SAN FRANCISCO -- As many as 950 million smartphones and tablets could be taken over by hackers through any of six critical vulnerabilities recently found in the Android operating system. Through these vulnerabilities, hackers are capable of taking over devices by simply sending them photos or videos containing malicious code.
The vulnerabilities were discovered by Joshua Drake of Zimperium zLabs, a mobile security firm, who told Forbes that for some devices, hackers can take over the phone without requiring a user to open or view the malicious message. All hackers really need are a list of Android phone numbers and they could start infiltrating devices.
If a hacker exploits these vulnerabilities, he or she could use the device to record video or audio, look at photos on the device or even take over the gadget's Bluetooth function. For some devices, like the Samsung S4 or the LG Optimus Elite, the vulnerabilities can be used to completely take control of the gizmo.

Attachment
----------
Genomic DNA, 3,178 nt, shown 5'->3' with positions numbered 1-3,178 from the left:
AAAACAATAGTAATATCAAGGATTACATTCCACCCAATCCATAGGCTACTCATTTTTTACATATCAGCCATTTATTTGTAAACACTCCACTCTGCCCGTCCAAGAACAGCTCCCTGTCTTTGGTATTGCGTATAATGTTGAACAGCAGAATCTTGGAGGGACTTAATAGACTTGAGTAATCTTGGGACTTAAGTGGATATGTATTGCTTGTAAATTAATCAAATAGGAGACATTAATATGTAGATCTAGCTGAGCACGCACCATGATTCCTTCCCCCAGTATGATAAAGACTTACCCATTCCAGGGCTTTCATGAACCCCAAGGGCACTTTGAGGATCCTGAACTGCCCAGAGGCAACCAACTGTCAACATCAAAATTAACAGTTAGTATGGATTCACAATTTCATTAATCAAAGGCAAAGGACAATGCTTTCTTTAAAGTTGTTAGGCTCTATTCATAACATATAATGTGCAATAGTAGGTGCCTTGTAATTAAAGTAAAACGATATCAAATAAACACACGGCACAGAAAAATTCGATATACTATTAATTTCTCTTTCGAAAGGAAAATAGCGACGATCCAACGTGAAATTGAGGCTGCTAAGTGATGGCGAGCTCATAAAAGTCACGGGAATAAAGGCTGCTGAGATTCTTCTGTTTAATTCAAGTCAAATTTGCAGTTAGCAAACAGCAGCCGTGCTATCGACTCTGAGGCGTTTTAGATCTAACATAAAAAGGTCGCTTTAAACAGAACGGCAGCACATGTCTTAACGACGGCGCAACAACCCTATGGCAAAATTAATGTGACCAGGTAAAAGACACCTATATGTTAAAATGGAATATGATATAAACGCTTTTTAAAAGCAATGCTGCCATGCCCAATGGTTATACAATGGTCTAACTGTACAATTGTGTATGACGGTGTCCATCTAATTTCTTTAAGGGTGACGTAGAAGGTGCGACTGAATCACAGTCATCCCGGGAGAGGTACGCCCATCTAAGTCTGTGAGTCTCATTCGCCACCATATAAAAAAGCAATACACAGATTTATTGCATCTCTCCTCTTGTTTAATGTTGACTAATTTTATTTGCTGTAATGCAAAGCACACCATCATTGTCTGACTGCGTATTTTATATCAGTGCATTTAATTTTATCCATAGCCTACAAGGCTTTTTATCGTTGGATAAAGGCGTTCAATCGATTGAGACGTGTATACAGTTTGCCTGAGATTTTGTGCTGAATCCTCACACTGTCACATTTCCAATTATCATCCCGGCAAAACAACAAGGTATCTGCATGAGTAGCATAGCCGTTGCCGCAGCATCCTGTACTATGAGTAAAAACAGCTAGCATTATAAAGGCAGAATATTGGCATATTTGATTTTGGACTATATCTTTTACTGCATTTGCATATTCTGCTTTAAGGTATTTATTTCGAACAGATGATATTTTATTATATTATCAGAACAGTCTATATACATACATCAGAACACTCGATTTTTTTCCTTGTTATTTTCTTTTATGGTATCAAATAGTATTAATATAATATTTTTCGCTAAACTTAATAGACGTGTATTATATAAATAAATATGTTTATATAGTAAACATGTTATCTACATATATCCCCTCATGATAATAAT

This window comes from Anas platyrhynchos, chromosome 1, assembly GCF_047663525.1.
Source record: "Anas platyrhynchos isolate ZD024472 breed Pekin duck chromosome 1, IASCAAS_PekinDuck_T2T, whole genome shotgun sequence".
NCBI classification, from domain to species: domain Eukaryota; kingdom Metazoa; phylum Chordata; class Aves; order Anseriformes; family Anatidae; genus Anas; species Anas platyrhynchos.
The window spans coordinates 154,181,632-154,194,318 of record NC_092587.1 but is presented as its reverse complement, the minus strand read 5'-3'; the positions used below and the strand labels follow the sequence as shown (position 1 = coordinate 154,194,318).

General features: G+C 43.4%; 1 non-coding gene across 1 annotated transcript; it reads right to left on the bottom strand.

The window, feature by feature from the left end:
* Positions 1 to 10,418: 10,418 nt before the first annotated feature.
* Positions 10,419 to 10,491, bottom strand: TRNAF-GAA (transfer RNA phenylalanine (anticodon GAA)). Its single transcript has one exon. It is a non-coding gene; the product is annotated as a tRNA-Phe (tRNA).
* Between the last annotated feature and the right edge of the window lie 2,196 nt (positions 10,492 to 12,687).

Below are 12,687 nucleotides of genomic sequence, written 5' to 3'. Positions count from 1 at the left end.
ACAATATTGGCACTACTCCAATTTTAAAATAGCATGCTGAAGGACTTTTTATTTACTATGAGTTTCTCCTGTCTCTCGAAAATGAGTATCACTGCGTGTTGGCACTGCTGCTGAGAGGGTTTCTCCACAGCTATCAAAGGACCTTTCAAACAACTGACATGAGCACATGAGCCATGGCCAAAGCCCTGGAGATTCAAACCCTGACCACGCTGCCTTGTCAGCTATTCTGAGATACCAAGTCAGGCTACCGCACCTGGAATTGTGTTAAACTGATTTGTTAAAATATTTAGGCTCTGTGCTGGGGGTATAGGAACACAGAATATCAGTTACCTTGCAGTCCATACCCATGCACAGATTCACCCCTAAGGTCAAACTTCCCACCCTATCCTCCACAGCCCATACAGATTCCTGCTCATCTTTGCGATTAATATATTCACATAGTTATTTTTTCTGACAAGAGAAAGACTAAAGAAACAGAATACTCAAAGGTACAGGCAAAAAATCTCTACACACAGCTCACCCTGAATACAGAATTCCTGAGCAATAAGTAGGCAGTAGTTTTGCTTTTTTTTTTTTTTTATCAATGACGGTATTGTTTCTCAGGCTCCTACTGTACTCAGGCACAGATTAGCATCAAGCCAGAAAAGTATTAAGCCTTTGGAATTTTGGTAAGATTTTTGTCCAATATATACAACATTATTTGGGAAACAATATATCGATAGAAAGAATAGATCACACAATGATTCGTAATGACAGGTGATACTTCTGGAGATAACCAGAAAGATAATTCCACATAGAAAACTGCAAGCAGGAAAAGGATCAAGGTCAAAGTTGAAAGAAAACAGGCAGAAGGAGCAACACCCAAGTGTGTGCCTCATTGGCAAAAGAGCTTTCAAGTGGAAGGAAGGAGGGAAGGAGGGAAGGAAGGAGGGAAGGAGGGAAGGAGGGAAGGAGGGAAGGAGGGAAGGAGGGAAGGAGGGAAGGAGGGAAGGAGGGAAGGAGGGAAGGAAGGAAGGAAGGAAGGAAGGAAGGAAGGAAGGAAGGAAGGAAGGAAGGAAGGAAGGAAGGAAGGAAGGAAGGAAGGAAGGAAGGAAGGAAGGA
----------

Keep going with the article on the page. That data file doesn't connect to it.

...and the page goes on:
Drake informed Google, the maker of Android, of these vulnerabilities in April. Google has sent out patches for the software, but Drake advices that "all devices should be assumed to be vulnerable." That's because Google makes only a fraction of the devices that use Android, so it is up to Google's manufacturing partners to send out updates containing the fix to their devices. For now it's unclear which Android manufacturers have updated their smartphones and tablets.
“Most Android devices, including all newer devices, have multiple technologies that are designed to make exploitation more difficult. Android devices also include an application sandbox designed to protect user data and other applications on the device,” a Google representative told Forbes, adding that all devices should receive a patch in the coming weeks or months.